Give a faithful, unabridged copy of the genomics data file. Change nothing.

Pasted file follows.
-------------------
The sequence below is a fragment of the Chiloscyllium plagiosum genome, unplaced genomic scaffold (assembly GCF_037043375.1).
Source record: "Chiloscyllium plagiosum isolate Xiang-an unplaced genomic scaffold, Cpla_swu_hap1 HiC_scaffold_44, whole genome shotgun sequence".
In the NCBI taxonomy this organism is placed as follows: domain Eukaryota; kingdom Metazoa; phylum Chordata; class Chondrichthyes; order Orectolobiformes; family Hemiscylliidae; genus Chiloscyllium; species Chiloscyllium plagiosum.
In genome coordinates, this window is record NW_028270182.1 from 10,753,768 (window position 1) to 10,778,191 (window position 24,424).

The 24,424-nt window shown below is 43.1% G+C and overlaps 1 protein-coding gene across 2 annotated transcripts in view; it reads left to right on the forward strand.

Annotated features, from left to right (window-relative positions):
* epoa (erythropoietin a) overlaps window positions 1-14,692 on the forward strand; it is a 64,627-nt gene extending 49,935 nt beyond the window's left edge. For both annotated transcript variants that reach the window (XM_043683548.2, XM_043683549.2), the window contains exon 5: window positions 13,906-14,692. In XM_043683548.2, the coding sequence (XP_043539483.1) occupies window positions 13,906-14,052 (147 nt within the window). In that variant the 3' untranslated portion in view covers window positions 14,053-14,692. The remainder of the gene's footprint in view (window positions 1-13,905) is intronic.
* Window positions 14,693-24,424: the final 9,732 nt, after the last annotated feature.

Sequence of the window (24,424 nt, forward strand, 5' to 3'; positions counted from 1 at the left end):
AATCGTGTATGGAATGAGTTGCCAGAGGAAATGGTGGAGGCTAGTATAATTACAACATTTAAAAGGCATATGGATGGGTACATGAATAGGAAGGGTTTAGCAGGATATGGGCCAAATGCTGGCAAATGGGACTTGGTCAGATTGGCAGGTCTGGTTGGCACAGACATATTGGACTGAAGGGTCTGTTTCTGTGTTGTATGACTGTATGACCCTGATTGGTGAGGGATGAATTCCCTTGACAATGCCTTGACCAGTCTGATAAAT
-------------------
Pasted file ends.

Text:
The sequence below is a fragment of the Chiloscyllium plagiosum genome, unplaced genomic scaffold (assembly GCF_037043375.1).
Source record: "Chiloscyllium plagiosum isolate Xiang-an unplaced genomic scaffold, Cpla_swu_hap1 HiC_scaffold_44, whole genome shotgun sequence".
In the NCBI taxonomy this organism is placed as follows: domain Eukaryota; kingdom Metazoa; phylum Chordata; class Chondrichthyes; order Orectolobiformes; family Hemiscylliidae; genus Chiloscyllium; species Chiloscyllium plagiosum.
In genome coordinates, this window is record NW_028270182.1 from 10,753,768 (window position 1) to 10,778,191 (window position 24,424).

The 24,424-nt window shown below is 43.1% G+C and overlaps 1 protein-coding gene across 2 annotated transcripts in view; it reads left to right on the forward strand.

Annotated features, from left to right (window-relative positions):
* epoa (erythropoietin a) overlaps window positions 1-14,692 on the forward strand; it is a 64,627-nt gene extending 49,935 nt beyond the window's left edge. For both annotated transcript variants that reach the window (XM_043683548.2, XM_043683549.2), the window contains exon 5: window positions 13,906-14,692. In XM_043683548.2, the coding sequence (XP_043539483.1) occupies window positions 13,906-14,052 (147 nt within the window). In that variant the 3' untranslated portion in view covers window positions 14,053-14,692. The remainder of the gene's footprint in view (window positions 1-13,905) is intronic.
* Window positions 14,693-24,424: the final 9,732 nt, after the last annotated feature.

Sequence of the window (24,424 nt, forward strand, 5' to 3'; positions counted from 1 at the left end):
AATCGTGTATGGAATGAGTTGCCAGAGGAAATGGTGGAGGCTAGTATAATTACAACATTTAAAAGGCATATGGATGGGTACATGAATAGGAAGGGTTTAGCAGGATATGGGCCAAATGCTGGCAAATGGGACTTGGTCAGATTGGCAGGTCTGGTTGGCACAGACATATTGGACTGAAGGGTCTGTTTCTGTGTTGTATGACTGTATGACCCTGATTGGTGAGGGATGAATTCCCTTGACAATGCCTTGACCAGTCTGATAAAT